Comments: An analysis from the fentanyl-laced heroin overdose fatality epidemic that struck the eastern United States from 2005-2007. This epidemic was substantial and deserves mention in any modern history of overdose in North America as it led to the active engagement of several federal agencies in addressing overdose.
9. Prescription opioid mortality trends in New York City, 1990-2006: Examining the emergence of an epidemic.
Cerdá M, Ransome Y, Keyes KM, Koenen KC, Tracy M, Tardiff KJ, Vlahov D, Galea S.
Drug Alcohol Depend. 2013 Jan 25. doi:pii: S0376-8716(13)00003-3. 10.1016/j.drugalcdep.2012.12.027. [Epub ahead of print]
Comments: Interesting analysis of demographic characteristics among opioid overdose decedents in New York City as the epidemic of prescription opioid overdose emerged (largely among Caucasians).
Gjersing L, Jonassen KV, Biong S, Ravndal E, Waal H, Bramness JG, Clausen T.
Scand J Public Health. 2013 Jan 9. [Epub ahead of print]
Comments: Basic and important epidemiology of drug-related deaths in Oslo. Mostly opioids, lots of contact with social services prior to death.
11. National trends in pharmaceutical opioid related overdose deaths compared to other substance related overdose deaths: 1999-2009.
Calcaterra S, Glanz J, Binswanger IA.
Drug Alcohol Depend. 2013 Jan 4. doi:pii: S0376-8716(12)00459-0. 10.1016/j.drugalcdep.2012.11.018. [Epub ahead of print]
Comments: Nice analysis of WONDER data on opioid overdose death, comparing heroin to prescription opioids. As we know, the current epidemic is opioid analgesics, although there has been a more recent increase in heroin deaths – likely due to the transition that often occurs from opioid analgesics to heroin.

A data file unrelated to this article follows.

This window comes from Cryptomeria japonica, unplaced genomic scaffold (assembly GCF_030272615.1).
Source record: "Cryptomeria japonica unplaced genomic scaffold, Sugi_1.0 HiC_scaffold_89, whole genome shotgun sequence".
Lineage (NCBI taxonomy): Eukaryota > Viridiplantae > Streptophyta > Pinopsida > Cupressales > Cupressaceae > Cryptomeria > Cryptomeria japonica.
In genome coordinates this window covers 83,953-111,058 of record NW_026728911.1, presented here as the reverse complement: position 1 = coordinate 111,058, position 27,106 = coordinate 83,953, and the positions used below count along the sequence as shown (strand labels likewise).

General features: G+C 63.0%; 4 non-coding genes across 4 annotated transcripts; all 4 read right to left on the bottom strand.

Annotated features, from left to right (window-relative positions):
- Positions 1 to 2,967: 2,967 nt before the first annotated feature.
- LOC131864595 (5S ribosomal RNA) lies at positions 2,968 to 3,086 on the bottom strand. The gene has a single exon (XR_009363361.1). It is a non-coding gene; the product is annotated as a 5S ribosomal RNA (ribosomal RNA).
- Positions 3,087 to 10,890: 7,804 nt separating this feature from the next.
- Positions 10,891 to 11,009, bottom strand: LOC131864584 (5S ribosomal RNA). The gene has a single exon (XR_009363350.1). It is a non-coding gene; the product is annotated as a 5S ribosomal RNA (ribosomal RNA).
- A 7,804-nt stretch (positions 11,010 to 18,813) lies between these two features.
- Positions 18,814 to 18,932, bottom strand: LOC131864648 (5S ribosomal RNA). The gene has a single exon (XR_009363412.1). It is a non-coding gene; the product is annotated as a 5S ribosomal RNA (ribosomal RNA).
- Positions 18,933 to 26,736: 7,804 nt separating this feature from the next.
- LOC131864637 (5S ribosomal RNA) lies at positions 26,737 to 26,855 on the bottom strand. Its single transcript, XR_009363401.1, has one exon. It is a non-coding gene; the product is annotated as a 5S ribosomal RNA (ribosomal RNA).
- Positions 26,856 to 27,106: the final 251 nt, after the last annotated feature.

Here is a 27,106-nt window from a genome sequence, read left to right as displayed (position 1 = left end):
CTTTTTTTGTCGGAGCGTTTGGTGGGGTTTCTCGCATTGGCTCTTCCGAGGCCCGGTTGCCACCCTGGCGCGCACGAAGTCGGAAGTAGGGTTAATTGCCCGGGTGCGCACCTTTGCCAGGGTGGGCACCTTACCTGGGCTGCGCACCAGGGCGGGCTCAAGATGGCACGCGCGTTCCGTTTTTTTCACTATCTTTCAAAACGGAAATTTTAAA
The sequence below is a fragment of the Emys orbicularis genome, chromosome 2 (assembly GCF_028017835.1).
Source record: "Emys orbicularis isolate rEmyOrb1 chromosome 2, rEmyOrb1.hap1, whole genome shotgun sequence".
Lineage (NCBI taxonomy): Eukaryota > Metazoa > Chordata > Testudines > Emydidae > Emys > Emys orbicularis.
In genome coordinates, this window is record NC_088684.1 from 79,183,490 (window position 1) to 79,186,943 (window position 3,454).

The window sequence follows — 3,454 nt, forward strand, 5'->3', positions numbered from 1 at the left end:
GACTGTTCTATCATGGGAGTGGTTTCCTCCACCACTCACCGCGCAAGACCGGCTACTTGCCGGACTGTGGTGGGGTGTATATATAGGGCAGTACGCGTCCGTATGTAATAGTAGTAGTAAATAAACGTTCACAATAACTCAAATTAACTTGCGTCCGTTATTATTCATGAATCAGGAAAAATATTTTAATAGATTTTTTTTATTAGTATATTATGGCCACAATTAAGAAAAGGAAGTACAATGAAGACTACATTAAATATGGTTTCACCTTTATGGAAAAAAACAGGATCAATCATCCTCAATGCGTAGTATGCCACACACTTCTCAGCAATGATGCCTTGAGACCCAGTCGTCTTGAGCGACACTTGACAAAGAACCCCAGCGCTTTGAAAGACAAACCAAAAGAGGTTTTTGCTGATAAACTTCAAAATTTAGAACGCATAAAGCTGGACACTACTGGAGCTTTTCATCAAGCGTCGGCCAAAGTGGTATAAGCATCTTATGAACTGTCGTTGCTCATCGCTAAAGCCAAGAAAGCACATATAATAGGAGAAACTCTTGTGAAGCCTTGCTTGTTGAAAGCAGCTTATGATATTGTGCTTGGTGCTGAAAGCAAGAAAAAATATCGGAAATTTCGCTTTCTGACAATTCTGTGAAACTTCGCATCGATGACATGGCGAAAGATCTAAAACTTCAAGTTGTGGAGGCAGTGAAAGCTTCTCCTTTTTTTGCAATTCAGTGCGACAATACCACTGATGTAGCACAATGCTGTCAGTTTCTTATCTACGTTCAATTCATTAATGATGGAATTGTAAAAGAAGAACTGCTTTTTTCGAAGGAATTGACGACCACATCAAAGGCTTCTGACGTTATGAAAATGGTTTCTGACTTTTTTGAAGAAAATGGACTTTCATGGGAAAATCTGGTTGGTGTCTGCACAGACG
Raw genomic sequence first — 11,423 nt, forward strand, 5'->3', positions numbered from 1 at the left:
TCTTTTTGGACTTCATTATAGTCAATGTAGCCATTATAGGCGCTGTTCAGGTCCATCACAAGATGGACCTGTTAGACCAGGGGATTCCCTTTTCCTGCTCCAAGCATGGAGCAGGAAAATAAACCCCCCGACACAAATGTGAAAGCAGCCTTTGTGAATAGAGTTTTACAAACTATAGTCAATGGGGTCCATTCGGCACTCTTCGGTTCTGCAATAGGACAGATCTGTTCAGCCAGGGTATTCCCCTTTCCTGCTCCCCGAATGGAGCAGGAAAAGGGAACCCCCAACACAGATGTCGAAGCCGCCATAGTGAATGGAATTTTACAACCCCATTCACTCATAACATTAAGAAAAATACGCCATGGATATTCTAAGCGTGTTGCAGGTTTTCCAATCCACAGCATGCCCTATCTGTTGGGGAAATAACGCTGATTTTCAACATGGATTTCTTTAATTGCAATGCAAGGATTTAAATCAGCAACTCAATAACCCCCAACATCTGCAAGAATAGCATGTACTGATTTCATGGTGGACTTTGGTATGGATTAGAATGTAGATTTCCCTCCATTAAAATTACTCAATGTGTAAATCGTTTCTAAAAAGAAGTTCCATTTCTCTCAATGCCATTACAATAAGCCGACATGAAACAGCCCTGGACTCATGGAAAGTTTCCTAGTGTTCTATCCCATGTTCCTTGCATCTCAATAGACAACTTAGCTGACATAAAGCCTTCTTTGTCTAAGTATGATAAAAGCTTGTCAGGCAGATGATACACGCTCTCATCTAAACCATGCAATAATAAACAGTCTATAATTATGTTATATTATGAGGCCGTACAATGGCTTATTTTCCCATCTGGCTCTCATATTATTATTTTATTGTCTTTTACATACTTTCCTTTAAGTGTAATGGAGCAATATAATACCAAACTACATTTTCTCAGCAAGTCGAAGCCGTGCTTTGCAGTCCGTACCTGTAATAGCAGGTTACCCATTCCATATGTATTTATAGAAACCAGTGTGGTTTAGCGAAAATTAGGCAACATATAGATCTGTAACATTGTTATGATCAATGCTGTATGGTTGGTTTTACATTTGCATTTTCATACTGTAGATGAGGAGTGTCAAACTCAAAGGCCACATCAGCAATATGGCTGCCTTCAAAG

Centers for Disease Control and Prevention (CDC).
MMWR Morb Mortal Wkly Rep. 2012 Dec 14;61(49):997-1001.
Comments: Useful analysis of buprenorphine toxicity events in the setting of increased buprenorphine prescription. The rate of toxic events has actually decreased (from 0.27 to 0.008 per patient prescribed buprenorphine).
George M, Kitzmiller JP, Ewald MB, O'Donell KA, Becter ML, Salhanick S.
J Med Toxicol. 2012 Dec;8(4):432-5. doi: 10.1007/s13181-012-0249-8.
Comments: Case report of a massive methadone overdose in a neonate. I can’t access so don’t know if it was iatrogenic.
14. Improvement in the detection of adverse drug events by the use of electronic health and prescription records: An evaluation of two trigger tools.
Nwulu U, Nirantharakumar K, Odesanya R, McDowell SE, Coleman JJ.
Eur J Clin Pharmacol. 2013 Feb;69(2):255-9. doi: 10.1007/s00228-012-1327-1. Epub 2012 Jun 17.
Comments: An intriguing look at electronic record “triggers” to identify adverse events. Administration of naloxone had a positive-predictive value of 91% for opioid overmedication. This is a secondary care setting, not an emergency setting. In an emergency or field setting, such a trigger may still have a high positive predictive value, but the negative predictive value is likely inadequate to justify its use for out-of-hospital overdose detection.
Lankenau SE, Teti M, Silva K, Bloom JJ, Harocopos A, Treese M.
J Urban Health. 2012 Dec;89(6):1004-16. doi: 10.1007/s11524-012-9691-9.
Comments: Interesting qualitative analysis of prescription opioid use among young injectors.